It is a real pattern of mine to become attached to older women who are in a position of care or authority. Some of these attachments have brought great validation, comfort and healing; some have bred anger, upset and paranoia instead. One thing they all have in common however, is the emotional pain they carry with them. In fact, the pain I have experienced as a result of my difficulties with attachment is some of the most excruciating I have ever felt.
It may seem counter-intuitive to say that a relationship which provides holding and healing can also elicit such pain. But this is my experience, and it is exactly here that the problem lies. In fact, the more attached I feel to someone, the more pain the relationship causes me. It is a catch-22, a lose-lose situation, and I become stuck between a rock and a hard place.
Ultimately, I am in therapy because I want to make changes in my life and maintain them; because I want to reduce the intensity of the painful emotions I experience; and because I want to heal past traumas which affect me in my life today. Ironically however, the relationships with my therapists have often become so intense and complex that they take over everything else in therapy.
The depth of my attachment to these therapists has caused me to act in ways which haven’t been helpful to the relationship. I will use present examples of this with my current therapist. For instance, I will reach out to her in between sessions when I don’t need to, simply because I am feeling needy or alone. I will seek constant reassurance from her to the point that I am being paranoid and it will lead to a viscous cycle. I have tried to contact her outside of our agreed hours because I am so addicted to her support. I will send her abstract texts and she will not know if I am contacting her because I need to, or simply because I feel like I need her. Etc etc etc.
Because I am in DBT, this means that we end up talking about my Target 2 (therapy-interfering) behaviours in therapy, a lot, and it dominates the sessions. Of course we explore the issues on a deeper level, looking at my feelings, my motives, my past, my attachment history and the complex trauma related.
However, no matter how much we process things, no matter how much self-awareness I now have, it doesn’t make the pain go away, and there doesn’t seem to be a solution.
Having her in my life also means having to leave her (or her me, as it so often feels), and this means deficiency and emptiness once again. It is like her love is my drug and without her I am in the clutches of withdrawal. It is almost impossible to describe, but I will at least try.
Here is an excerpt of some writing I did a few years ago with another therapist, although the experience is pretty much the same:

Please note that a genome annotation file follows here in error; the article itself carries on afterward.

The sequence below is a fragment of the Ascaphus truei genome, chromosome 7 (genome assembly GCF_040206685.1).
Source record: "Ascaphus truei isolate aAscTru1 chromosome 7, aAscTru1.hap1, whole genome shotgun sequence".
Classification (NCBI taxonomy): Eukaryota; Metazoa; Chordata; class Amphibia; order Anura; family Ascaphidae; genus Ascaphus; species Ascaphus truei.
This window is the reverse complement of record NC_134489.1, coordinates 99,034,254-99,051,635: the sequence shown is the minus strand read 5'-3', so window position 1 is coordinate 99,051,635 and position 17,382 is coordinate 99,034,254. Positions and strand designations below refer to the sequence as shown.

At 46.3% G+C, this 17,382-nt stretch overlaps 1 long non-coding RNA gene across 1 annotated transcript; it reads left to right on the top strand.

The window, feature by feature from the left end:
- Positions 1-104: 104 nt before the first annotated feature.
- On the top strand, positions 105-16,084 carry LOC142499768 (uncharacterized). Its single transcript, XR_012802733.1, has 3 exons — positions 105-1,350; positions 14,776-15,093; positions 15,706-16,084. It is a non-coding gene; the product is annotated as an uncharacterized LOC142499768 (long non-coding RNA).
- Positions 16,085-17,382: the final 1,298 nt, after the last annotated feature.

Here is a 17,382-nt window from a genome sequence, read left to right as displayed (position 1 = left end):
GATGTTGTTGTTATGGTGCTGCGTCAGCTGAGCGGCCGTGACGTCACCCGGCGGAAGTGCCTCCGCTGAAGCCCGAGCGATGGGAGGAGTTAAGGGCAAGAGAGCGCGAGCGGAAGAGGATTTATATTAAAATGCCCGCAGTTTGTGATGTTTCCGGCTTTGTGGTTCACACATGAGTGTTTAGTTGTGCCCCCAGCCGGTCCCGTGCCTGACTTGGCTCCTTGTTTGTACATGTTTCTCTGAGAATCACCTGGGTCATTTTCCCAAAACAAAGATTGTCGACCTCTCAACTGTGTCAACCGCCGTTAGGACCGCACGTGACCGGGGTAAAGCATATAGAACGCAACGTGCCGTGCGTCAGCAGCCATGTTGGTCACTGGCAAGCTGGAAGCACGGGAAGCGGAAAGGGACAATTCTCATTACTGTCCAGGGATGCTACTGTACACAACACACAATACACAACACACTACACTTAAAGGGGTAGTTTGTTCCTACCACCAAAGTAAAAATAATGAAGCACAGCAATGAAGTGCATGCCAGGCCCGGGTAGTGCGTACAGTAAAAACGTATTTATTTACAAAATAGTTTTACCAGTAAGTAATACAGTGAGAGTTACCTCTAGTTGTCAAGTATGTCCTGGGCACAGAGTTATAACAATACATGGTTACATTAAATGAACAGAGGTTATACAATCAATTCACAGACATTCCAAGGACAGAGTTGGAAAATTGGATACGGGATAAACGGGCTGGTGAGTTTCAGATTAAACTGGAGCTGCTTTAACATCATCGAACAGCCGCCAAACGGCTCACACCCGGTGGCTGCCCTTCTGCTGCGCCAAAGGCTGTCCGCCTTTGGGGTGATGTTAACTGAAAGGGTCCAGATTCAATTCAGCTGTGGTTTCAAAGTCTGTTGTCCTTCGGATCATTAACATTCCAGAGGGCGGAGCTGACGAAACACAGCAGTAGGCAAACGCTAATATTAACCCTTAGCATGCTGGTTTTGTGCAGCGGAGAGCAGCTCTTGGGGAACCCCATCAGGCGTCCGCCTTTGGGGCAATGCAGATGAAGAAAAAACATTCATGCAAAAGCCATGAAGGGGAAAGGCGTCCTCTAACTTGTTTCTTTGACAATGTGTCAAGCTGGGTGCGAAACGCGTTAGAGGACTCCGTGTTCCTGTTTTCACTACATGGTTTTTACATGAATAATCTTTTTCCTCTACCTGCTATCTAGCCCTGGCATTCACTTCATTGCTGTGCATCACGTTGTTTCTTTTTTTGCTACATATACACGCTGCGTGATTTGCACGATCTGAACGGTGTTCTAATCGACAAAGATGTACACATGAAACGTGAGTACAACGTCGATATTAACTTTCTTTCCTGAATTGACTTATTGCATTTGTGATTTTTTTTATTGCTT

“I have a gaping seeping wounded hole inside of me, centered in my core. Under the the illusion that this hole can be filled up with her love and affection, I seek as much of it as I can – although it never touches the sides for long. Sometimes it ends up becoming counter-productive; the more I get, the more I crave. The neediness does not go away.
I yearn for her love, affection, attention, validation and soothing. But no matter how much I get, I am always left wanting more. I feel like the neediest, greediest girl in the world (albeit 99% internally, which in itself is excruciating) and it is not a good look at all.
It has gotten to the point where if I don’t have contact with her at least once a day, it becomes pretty much all I can think about. I will debate with myself for hours about whether or not to contact her. If I do, I feel immense guilt and shame, or anger or hurt if she doesn’t respond how I want her to. If I don’t, I continue to ache, my immediate ‘solution’ ceases to exist and I get stuck knowing how to move on.
I want her to be there for me every single second of the day; to intuitively know what it is I need, even when she’s not physically present. I want her to pick me up and save me from all the painful emotions I feel inside, and to fix this chronic loneliness which does not want to budge. I want her to take me home with her, hold me and baby me and look after me for ever and ever, The End.
I do not know what happened to me as a child that could have led to this. It does not make sense. I must be inherently flawed.
I miss her every second I’m not with her, and it hurts so so so much. I am constantly aching with the loneliness, yearning for something I cannot have – something which does not even exist. I am chronically aching, and I don’t know how to heal the wound. I am trapped within the confines of this emotional pain, and I don’t know how to escape it.”